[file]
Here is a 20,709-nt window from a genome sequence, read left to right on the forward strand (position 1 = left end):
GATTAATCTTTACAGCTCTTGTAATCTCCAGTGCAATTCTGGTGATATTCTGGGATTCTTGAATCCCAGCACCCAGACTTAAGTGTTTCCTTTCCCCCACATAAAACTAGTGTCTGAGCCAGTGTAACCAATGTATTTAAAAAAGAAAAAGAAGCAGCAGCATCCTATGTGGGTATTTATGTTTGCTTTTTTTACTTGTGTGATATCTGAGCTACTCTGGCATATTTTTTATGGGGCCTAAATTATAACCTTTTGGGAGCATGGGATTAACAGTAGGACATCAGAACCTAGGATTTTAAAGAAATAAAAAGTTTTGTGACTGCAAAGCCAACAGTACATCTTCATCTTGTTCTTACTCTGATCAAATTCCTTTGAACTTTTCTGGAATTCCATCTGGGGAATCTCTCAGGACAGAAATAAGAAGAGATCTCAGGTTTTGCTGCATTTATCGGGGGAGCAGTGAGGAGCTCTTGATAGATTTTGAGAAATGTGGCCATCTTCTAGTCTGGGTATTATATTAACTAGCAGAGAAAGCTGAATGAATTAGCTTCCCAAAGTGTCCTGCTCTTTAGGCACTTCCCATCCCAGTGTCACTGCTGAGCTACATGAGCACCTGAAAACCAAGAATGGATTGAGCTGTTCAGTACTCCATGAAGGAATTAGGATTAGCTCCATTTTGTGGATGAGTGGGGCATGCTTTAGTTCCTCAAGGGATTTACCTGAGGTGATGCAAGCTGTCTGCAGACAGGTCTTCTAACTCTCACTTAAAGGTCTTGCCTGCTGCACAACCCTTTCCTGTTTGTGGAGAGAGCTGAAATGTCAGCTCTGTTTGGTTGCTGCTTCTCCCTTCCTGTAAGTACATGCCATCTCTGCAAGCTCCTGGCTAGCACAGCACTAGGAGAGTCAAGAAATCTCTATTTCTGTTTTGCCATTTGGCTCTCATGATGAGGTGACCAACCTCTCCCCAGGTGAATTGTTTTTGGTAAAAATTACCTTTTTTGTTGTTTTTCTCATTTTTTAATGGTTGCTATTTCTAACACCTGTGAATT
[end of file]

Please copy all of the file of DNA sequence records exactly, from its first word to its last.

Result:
Here is a 20,709-nt window from a genome sequence, read left to right on the forward strand (position 1 = left end):
GATTAATCTTTACAGCTCTTGTAATCTCCAGTGCAATTCTGGTGATATTCTGGGATTCTTGAATCCCAGCACCCAGACTTAAGTGTTTCCTTTCCCCCACATAAAACTAGTGTCTGAGCCAGTGTAACCAATGTATTTAAAAAAGAAAAAGAAGCAGCAGCATCCTATGTGGGTATTTATGTTTGCTTTTTTTACTTGTGTGATATCTGAGCTACTCTGGCATATTTTTTATGGGGCCTAAATTATAACCTTTTGGGAGCATGGGATTAACAGTAGGACATCAGAACCTAGGATTTTAAAGAAATAAAAAGTTTTGTGACTGCAAAGCCAACAGTACATCTTCATCTTGTTCTTACTCTGATCAAATTCCTTTGAACTTTTCTGGAATTCCATCTGGGGAATCTCTCAGGACAGAAATAAGAAGAGATCTCAGGTTTTGCTGCATTTATCGGGGGAGCAGTGAGGAGCTCTTGATAGATTTTGAGAAATGTGGCCATCTTCTAGTCTGGGTATTATATTAACTAGCAGAGAAAGCTGAATGAATTAGCTTCCCAAAGTGTCCTGCTCTTTAGGCACTTCCCATCCCAGTGTCACTGCTGAGCTACATGAGCACCTGAAAACCAAGAATGGATTGAGCTGTTCAGTACTCCATGAAGGAATTAGGATTAGCTCCATTTTGTGGATGAGTGGGGCATGCTTTAGTTCCTCAAGGGATTTACCTGAGGTGATGCAAGCTGTCTGCAGACAGGTCTTCTAACTCTCACTTAAAGGTCTTGCCTGCTGCACAACCCTTTCCTGTTTGTGGAGAGAGCTGAAATGTCAGCTCTGTTTGGTTGCTGCTTCTCCCTTCCTGTAAGTACATGCCATCTCTGCAAGCTCCTGGCTAGCACAGCACTAGGAGAGTCAAGAAATCTCTATTTCTGTTTTGCCATTTGGCTCTCATGATGAGGTGACCAACCTCTCCCCAGGTGAATTGTTTTTGGTAAAAATTACCTTTTTTGTTGTTTTTCTCATTTTTTAATGGTTGCTATTTCTAACACCTGTGAATT